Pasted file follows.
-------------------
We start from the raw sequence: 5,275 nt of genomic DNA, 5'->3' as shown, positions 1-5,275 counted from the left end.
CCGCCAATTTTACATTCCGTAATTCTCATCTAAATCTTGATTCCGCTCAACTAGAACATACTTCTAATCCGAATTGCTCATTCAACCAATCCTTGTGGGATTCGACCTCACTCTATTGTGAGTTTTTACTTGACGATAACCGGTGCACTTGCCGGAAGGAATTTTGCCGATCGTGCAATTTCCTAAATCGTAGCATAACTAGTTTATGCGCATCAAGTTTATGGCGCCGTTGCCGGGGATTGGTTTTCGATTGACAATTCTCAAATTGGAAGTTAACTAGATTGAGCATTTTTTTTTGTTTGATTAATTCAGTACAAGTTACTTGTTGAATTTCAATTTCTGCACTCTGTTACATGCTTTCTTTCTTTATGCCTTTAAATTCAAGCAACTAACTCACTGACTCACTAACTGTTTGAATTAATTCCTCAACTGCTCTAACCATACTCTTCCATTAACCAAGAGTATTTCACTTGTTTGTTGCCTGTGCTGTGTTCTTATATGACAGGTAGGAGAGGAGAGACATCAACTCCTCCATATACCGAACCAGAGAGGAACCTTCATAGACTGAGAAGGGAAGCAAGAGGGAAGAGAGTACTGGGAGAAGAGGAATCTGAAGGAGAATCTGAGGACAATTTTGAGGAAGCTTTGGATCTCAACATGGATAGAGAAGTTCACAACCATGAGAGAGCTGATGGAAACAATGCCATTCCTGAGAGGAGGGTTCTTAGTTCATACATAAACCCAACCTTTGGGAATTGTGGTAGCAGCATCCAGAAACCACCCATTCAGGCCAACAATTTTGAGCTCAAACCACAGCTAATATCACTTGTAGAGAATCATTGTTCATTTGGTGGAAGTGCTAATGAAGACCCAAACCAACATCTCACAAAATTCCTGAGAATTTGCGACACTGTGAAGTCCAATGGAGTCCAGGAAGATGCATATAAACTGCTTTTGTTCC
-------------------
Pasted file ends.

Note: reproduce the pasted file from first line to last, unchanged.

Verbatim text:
We start from the raw sequence: 5,275 nt of genomic DNA, 5'->3' as shown, positions 1-5,275 counted from the left end.
CCGCCAATTTTACATTCCGTAATTCTCATCTAAATCTTGATTCCGCTCAACTAGAACATACTTCTAATCCGAATTGCTCATTCAACCAATCCTTGTGGGATTCGACCTCACTCTATTGTGAGTTTTTACTTGACGATAACCGGTGCACTTGCCGGAAGGAATTTTGCCGATCGTGCAATTTCCTAAATCGTAGCATAACTAGTTTATGCGCATCAAGTTTATGGCGCCGTTGCCGGGGATTGGTTTTCGATTGACAATTCTCAAATTGGAAGTTAACTAGATTGAGCATTTTTTTTTGTTTGATTAATTCAGTACAAGTTACTTGTTGAATTTCAATTTCTGCACTCTGTTACATGCTTTCTTTCTTTATGCCTTTAAATTCAAGCAACTAACTCACTGACTCACTAACTGTTTGAATTAATTCCTCAACTGCTCTAACCATACTCTTCCATTAACCAAGAGTATTTCACTTGTTTGTTGCCTGTGCTGTGTTCTTATATGACAGGTAGGAGAGGAGAGACATCAACTCCTCCATATACCGAACCAGAGAGGAACCTTCATAGACTGAGAAGGGAAGCAAGAGGGAAGAGAGTACTGGGAGAAGAGGAATCTGAAGGAGAATCTGAGGACAATTTTGAGGAAGCTTTGGATCTCAACATGGATAGAGAAGTTCACAACCATGAGAGAGCTGATGGAAACAATGCCATTCCTGAGAGGAGGGTTCTTAGTTCATACATAAACCCAACCTTTGGGAATTGTGGTAGCAGCATCCAGAAACCACCCATTCAGGCCAACAATTTTGAGCTCAAACCACAGCTAATATCACTTGTAGAGAATCATTGTTCATTTGGTGGAAGTGCTAATGAAGACCCAAACCAACATCTCACAAAATTCCTGAGAATTTGCGACACTGTGAAGTCCAATGGAGTCCAGGAAGATGCATATAAACTGCTTTTGTTCC